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Introducing ‘DiffTaichi’ – A Differentiable Programming Language Tailored for Physical Simulation

Researchers have proposed DiffTaichi, a new differentiable programming language based on Taichi and specially tailored for building high-performance differentiable physical simulators.

In November 2019 researchers from MIT’s Computer Science and Artificial Intelligence Laboratory and the UC Berkeley introduced Taichi, a new data-oriented programming language embedded in C++14 and designed for efficiently authoring, accessing, and maintenance of high-performance sparse data structures. In December the same researchers teamed up with Adobe Research to propose DiffTaichi, a new differentiable programming language based on Taichi and specially tailored for building high-performance differentiable physical simulators.

The DiffTaichi automatic differentiation system is designed to accommodate key language features required in physical simulation but often missing in existing differentiable programming tools — such as megakernels, imperative parallel programming and flexible indexing. The researchers say a differentiable elastic object simulator written in DiffTaichi is 4.2× shorter than a hand-engineered CUDA version, yet runs just as fast; and is a whopping 188× faster than a TensorFlow implementation.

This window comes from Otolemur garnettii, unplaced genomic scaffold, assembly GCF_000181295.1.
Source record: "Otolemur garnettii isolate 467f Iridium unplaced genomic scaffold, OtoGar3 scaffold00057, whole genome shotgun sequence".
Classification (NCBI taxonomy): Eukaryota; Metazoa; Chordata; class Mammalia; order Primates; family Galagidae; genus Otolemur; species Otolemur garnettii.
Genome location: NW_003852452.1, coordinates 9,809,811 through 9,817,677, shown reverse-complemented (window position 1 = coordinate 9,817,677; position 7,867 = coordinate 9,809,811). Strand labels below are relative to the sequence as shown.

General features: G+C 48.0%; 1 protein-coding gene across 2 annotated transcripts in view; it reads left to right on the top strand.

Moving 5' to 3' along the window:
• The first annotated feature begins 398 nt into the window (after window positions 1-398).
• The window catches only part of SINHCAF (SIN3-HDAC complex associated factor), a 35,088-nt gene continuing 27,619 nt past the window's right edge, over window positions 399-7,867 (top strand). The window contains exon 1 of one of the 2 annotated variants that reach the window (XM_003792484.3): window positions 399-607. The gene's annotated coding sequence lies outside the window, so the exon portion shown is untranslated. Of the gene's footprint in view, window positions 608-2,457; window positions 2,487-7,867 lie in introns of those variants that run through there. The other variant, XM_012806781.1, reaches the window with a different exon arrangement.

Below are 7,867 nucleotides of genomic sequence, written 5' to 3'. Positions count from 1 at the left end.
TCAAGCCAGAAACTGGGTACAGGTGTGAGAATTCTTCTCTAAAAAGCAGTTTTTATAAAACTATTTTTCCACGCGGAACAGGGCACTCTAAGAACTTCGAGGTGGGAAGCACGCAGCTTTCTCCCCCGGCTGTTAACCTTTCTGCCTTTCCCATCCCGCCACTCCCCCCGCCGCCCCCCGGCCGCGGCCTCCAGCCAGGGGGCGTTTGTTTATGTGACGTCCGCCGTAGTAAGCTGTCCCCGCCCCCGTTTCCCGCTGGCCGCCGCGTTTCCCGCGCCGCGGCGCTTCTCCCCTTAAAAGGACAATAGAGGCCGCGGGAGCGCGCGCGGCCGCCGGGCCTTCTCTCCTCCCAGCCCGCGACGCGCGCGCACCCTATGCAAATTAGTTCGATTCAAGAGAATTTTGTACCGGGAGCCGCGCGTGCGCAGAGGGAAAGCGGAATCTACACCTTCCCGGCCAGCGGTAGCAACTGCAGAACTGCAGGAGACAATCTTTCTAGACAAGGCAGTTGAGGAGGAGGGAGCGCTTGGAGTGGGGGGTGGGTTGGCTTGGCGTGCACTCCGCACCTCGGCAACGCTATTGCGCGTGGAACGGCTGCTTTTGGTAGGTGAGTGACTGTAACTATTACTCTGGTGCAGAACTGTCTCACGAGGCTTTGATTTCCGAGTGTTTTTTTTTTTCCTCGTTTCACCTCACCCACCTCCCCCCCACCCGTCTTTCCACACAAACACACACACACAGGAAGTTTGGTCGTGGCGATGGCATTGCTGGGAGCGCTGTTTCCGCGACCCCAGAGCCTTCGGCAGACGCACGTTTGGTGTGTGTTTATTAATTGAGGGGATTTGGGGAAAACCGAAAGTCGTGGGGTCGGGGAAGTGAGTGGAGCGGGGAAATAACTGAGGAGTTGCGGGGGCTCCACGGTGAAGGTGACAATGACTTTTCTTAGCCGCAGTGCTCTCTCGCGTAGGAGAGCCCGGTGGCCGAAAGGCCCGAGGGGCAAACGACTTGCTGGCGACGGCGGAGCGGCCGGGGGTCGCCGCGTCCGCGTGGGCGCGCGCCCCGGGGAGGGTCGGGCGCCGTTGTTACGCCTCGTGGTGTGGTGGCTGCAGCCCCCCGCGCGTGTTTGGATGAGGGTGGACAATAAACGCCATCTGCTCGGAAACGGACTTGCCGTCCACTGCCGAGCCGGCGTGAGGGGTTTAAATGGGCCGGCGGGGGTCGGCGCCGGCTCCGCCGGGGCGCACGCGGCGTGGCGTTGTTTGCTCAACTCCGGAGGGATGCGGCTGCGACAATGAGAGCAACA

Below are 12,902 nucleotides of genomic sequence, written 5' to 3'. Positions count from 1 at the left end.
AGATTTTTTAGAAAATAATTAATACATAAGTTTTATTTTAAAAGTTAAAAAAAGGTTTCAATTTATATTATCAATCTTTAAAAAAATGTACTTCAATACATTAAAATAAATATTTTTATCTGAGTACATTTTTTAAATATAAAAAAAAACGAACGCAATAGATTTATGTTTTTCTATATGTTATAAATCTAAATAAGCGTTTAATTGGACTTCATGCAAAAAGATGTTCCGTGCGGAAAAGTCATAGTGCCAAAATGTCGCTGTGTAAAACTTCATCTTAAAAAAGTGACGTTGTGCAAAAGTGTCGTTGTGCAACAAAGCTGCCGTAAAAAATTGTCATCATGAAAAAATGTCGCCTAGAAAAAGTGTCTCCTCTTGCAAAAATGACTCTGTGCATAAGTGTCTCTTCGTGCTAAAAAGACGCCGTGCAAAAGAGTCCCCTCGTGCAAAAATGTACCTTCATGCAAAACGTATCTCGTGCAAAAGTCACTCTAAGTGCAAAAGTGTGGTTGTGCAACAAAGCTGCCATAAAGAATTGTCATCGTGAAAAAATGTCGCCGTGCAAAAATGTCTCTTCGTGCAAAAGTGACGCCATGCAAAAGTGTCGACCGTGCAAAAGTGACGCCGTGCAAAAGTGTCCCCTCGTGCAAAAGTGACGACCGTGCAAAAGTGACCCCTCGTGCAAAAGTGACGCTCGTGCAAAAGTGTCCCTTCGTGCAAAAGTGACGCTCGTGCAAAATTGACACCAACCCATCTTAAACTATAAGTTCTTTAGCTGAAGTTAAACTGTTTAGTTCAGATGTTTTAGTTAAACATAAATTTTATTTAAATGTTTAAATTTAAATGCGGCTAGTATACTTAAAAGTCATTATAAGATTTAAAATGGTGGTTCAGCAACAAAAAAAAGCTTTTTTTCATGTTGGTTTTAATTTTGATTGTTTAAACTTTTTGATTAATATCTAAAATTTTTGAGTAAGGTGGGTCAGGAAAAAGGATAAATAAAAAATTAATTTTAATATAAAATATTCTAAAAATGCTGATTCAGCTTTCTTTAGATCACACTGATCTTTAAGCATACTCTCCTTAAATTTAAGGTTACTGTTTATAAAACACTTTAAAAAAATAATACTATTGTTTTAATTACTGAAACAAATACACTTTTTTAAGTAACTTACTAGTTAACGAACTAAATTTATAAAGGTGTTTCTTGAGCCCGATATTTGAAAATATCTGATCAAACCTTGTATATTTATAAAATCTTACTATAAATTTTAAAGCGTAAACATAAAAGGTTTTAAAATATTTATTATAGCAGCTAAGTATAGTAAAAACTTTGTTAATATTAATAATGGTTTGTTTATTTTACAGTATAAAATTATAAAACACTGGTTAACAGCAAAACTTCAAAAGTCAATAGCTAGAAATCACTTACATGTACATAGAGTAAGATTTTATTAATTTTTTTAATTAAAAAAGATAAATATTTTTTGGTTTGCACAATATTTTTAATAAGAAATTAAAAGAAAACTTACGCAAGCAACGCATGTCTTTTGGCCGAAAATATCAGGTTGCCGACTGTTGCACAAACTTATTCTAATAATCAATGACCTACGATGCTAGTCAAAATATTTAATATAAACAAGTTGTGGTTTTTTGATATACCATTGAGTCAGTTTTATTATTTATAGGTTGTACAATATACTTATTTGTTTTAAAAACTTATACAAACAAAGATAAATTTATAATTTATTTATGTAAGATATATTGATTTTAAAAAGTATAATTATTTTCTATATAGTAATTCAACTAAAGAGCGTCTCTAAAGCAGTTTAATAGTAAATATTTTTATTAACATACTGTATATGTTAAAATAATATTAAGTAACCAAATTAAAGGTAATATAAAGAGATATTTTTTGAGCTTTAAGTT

DiffTaichi enables researchers to quickly implement and automatically differentiate on 10 open-sourced physical simulators, applying various effects on either simple or complex scenes, including those containing multiple objects.

The differentiable water renderer for example comprises a differentiable water simulation, differentiable water rendering and a (differentiable) convolutional neural network. Researchers illustrated their system’s effectiveness through adversarial optimization: the water renderer fooled the VGG-16 network into misidentifying photos of squirrels as goldfish.

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Water renderer center activation (left) and an activation (right) that fooled VGG into misclassifying a squirrel as a goldfish
Differentiable Billiard Simulator – Gradient descent iteration 0 and gradient descent iteration 100
Differentiable Elastic Object Simulator – Gradient descent iteration 0 and gradient descent iteration 80
Differentiable Elastic Object Simulator (3D) – Gradient descent iteration 40
Differentiable Liquid Simulator (3D) – Gradient descent iteration 450
Differentiable Height Field Water Simulator – Gradient descent iteration 180
Differentiable Rigid Body Simulator – 2048 time steps. Gradient descent iteration 20
Differentiable Mass-Spring Simulator – 682 time steps. Gradient descent iteration 20
Differentiable Incompressible Fluid Simulation – 100 time steps. Gradient descent iteration 200
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Differentiable Volume Renderer – 3 target images (left); optimized images of the middle bunny after iterations 2, 50, 100 (right).
Differentiable Electric Field Simulation – The eight electrodes (yellow) adjust their charge strength to repulse the red ball so it follows the blue dot.

The researchers hope DiffTaichi’s impressive performance will encourage machine learning and robotics researchers to apply the new programming language in future studies on differentiable physical simulation.

The paper DiffTaichi: Differentiable Programming for Physical Simulation is on arXiv. The project code is available on GitHub.


Author: Yuqing Li | Editor: Michael Sarazen

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